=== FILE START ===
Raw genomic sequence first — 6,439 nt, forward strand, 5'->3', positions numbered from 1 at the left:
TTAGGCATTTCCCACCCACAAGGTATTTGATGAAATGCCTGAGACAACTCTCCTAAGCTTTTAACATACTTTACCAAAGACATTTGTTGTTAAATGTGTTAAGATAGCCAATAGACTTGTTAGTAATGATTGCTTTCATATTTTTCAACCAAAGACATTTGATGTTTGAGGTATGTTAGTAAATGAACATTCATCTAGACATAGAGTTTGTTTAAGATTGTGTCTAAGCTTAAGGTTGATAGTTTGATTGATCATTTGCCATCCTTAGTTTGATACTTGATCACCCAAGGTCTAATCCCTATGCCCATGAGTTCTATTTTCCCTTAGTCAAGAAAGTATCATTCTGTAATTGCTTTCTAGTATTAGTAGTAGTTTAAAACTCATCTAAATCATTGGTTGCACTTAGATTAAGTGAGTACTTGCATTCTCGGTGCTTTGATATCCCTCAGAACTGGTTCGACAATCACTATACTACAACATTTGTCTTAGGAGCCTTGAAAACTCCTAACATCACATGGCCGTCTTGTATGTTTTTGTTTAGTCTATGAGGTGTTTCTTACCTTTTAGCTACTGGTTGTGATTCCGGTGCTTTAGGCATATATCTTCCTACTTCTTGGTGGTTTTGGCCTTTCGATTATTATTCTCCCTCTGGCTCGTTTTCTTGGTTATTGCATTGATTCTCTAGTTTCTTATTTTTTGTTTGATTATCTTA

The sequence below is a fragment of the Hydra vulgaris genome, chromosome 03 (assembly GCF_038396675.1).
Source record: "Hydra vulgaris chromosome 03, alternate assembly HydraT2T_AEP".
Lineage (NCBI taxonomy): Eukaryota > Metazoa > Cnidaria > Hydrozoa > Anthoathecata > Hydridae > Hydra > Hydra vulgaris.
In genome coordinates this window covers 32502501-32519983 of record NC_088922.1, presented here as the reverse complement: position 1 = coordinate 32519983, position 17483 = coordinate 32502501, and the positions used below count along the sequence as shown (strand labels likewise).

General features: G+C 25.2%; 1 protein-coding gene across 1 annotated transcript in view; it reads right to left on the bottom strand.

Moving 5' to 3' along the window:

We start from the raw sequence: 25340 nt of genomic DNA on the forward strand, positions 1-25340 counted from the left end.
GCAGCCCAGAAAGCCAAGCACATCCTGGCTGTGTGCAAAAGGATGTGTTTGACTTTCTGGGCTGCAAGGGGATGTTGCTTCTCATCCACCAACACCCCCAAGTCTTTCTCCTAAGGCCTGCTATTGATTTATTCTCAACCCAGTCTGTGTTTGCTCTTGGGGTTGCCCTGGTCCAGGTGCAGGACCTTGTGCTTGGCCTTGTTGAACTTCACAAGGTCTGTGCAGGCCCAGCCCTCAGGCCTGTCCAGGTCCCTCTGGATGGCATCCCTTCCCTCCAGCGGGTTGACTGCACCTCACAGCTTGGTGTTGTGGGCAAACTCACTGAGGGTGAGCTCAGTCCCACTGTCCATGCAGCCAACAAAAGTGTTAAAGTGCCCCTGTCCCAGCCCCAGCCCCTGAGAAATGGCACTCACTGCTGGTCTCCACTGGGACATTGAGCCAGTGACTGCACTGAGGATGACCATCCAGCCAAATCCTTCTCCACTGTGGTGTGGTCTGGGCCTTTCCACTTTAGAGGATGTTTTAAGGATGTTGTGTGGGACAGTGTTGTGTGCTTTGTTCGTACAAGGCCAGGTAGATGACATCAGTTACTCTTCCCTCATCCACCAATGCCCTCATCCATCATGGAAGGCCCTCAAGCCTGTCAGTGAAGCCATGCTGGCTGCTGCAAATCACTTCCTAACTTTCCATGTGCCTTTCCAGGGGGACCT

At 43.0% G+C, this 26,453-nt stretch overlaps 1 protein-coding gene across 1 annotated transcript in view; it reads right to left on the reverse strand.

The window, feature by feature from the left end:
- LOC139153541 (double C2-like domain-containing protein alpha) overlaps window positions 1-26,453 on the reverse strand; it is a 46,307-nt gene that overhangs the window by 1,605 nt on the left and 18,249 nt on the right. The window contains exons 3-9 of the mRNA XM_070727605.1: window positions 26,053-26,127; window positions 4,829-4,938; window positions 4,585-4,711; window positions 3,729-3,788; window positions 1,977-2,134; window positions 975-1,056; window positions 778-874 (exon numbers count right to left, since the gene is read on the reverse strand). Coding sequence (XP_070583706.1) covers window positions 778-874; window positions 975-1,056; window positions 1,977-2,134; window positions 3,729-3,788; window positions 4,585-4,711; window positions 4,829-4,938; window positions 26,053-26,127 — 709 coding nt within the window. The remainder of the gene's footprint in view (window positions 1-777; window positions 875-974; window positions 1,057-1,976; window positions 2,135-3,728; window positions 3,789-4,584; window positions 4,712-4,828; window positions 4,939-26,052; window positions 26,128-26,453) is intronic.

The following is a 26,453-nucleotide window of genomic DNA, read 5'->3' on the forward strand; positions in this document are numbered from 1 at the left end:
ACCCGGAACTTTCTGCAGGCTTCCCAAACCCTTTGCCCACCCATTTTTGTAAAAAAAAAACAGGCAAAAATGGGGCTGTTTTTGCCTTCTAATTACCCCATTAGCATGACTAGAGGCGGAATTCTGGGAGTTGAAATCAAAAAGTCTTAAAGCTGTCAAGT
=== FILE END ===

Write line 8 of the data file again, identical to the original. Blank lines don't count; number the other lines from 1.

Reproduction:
Moving 5' to 3' along the window: